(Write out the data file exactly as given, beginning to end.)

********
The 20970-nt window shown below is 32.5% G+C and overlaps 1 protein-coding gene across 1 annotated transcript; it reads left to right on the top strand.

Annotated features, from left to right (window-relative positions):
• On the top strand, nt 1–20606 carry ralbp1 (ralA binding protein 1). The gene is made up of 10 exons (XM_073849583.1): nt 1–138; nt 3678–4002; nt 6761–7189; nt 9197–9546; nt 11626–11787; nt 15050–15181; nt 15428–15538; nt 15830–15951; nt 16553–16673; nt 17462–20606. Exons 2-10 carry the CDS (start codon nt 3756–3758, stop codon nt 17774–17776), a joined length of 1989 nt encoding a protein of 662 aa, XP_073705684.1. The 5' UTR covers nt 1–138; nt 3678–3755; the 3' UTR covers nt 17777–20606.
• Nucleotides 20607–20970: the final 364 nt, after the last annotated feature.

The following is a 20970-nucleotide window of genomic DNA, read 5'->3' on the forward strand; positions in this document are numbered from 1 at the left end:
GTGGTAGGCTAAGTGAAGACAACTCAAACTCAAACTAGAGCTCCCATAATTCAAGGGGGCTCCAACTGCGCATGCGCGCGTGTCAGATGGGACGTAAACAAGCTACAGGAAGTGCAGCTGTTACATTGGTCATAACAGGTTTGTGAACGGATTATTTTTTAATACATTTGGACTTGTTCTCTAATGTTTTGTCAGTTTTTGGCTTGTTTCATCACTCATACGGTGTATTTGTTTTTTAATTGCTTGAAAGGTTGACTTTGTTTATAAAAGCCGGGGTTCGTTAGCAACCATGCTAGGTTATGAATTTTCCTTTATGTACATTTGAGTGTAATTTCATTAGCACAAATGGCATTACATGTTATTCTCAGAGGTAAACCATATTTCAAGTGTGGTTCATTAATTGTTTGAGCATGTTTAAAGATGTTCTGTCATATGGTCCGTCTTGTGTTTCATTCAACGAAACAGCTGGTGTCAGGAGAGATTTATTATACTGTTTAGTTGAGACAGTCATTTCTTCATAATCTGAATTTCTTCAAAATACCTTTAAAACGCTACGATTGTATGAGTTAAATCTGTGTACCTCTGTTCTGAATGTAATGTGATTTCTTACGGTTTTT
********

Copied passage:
The 20970-nt window shown below is 32.5% G+C and overlaps 1 protein-coding gene across 1 annotated transcript; it reads left to right on the top strand.

Annotated features, from left to right (window-relative positions):
• On the top strand, nt 1–20606 carry ralbp1 (ralA binding protein 1). The gene is made up of 10 exons (XM_073849583.1): nt 1–138; nt 3678–4002; nt 6761–7189; nt 9197–9546; nt 11626–11787; nt 15050–15181; nt 15428–15538; nt 15830–15951; nt 16553–16673; nt 17462–20606. Exons 2-10 carry the CDS (start codon nt 3756–3758, stop codon nt 17774–17776), a joined length of 1989 nt encoding a protein of 662 aa, XP_073705684.1. The 5' UTR covers nt 1–138; nt 3678–3755; the 3' UTR covers nt 17777–20606.
• Nucleotides 20607–20970: the final 364 nt, after the last annotated feature.

The following is a 20970-nucleotide window of genomic DNA, read 5'->3' on the forward strand; positions in this document are numbered from 1 at the left end:
GTGGTAGGCTAAGTGAAGACAACTCAAACTCAAACTAGAGCTCCCATAATTCAAGGGGGCTCCAACTGCGCATGCGCGCGTGTCAGATGGGACGTAAACAAGCTACAGGAAGTGCAGCTGTTACATTGGTCATAACAGGTTTGTGAACGGATTATTTTTTAATACATTTGGACTTGTTCTCTAATGTTTTGTCAGTTTTTGGCTTGTTTCATCACTCATACGGTGTATTTGTTTTTTAATTGCTTGAAAGGTTGACTTTGTTTATAAAAGCCGGGGTTCGTTAGCAACCATGCTAGGTTATGAATTTTCCTTTATGTACATTTGAGTGTAATTTCATTAGCACAAATGGCATTACATGTTATTCTCAGAGGTAAACCATATTTCAAGTGTGGTTCATTAATTGTTTGAGCATGTTTAAAGATGTTCTGTCATATGGTCCGTCTTGTGTTTCATTCAACGAAACAGCTGGTGTCAGGAGAGATTTATTATACTGTTTAGTTGAGACAGTCATTTCTTCATAATCTGAATTTCTTCAAAATACCTTTAAAACGCTACGATTGTATGAGTTAAATCTGTGTACCTCTGTTCTGAATGTAATGTGATTTCTTACGGTTTTT